Friday, September 22, 2017

Fasting - the science beyond

       That time of the year again when I start thinking fondly of pandal hopping. A mere recall of the Niramish bhog and my ever favourite Bhog er Khichuri, gets the taste buds salivating. Well, the feast is another story for another time. Let’s talk about fasting.
                We have long since established a scientific logic prevailing behind our socio-religious practices, be they at the spiritual or culinary levels. That includes the change in food patterns, as also fasting. Fasting or vrat in its varying degrees, from complete to partial abstinence is in itself, a scientifically essential detox for our digestive system.

       Take Navratri for instance. There are two major Navratris in a year (four in all). Both of these occur during major seasonal shifts – beginning of spring and autumn. These are also times when the human immunity level is at its lowest. Eating light and avoiding rich, heavy and spicy foods helps the body adjust to the new season naturally.
                That brings us to the importance of eating right during fasts. Getting plenty of energy and fibre rich foods while staying hydrated is the order of the day. Hence why there is inclusion of more millets as grain substitutes and not surprisingly so, considering that millets were an Indian staple in the days of yore.
                And it’s not just Navratri that highlights the significance of fasts. Similar science revolves around fasting on Ekadashi, the 11th day in the lunar cycle. Atmospheric pressure being the lowest on Ekadashi, makes it apt to abstain from heavy foods to sustain the mind-body balance. The concept is simple and similar for the most part. Eating light puts less pressure on the digestive process, helping the senses stay alert and active.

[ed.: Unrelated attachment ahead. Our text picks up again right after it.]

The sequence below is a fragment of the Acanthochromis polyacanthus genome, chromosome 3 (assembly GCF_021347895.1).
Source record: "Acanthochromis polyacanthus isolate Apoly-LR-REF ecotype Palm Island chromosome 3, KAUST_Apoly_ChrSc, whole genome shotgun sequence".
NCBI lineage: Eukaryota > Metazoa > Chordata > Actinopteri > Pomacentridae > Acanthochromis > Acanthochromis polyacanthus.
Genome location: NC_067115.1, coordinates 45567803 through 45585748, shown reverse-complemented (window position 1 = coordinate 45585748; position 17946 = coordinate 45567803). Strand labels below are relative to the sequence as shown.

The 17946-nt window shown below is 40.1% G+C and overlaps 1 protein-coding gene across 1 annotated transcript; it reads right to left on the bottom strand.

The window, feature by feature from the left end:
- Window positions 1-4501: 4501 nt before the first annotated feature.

So this season, while you observe fasts and enjoy the feasts, don’t forget to honour what your body truly needs.
Here’s a light yet energy rich recipe to try..
300 gms sweet potato - boiled, peeled & diced
½ green apple, diced
½ red apple, diced
Few spinach leaves, roughly shredded or chiffonade
Few Walnuts, roughly broken
1 tbsp chaat masala
1 tbsp chili powder
1 tbsp cumin seeds - roasted and powdered
2 tbsp yogurt, beaten
Lemon juice-to taste
Fresh Coriander, chopped
Fresh mint, chopped

1. In a mixing bowl add cumin seed powder, chili powder, chaat masala and lime juice and mix well.
2. Now add sweet potato, diced apples, spinach, walnuts and mix well.
3. Transfer to serving bowls and pour remaining seasoning on top.
4. Sprinkle the chopped coriander and mint leaves and serve immediately. Optional to serve with whisked yogurt too.

Monday, September 4, 2017

Magic is in the Tadka

               Ask any seasoned Indian home cook about the true foundation of a dish and the reply is bound to be Tadka. Call it Baghar, chaunk, vaghar, phodani and much more in different vernaculars, tempering is a crucial step in Indian cooking that sets the basics right. Now tempering in Asian terminology is different from the western concept; the latter referring more to balancing or stabilising an ingredient or a set of ingredients, especially in the confectionary field. The Asian version is the practice of cooking spices in hot fat to improve the flavour of a dish.
              Tadka originates from taṛaknā, which interestingly means ‘to crack’ or ‘to break’. Fat being a better carrier for spices than water, the aroma spreads more evenly through the dish.
             There are multiple components to the Tadka, most important being the heating of the fat. Clarified butter imparts a flavour like few other, as any true-blue Dal Tadka or Rasam fan would tell you. Health scares initially and sadly drove away the ghee lovers, but with more friendly researches surfacing, the masses are gradually making a beeline to the ghee counter, which, trust me, is extremely heart-warming to the Punjabi in me!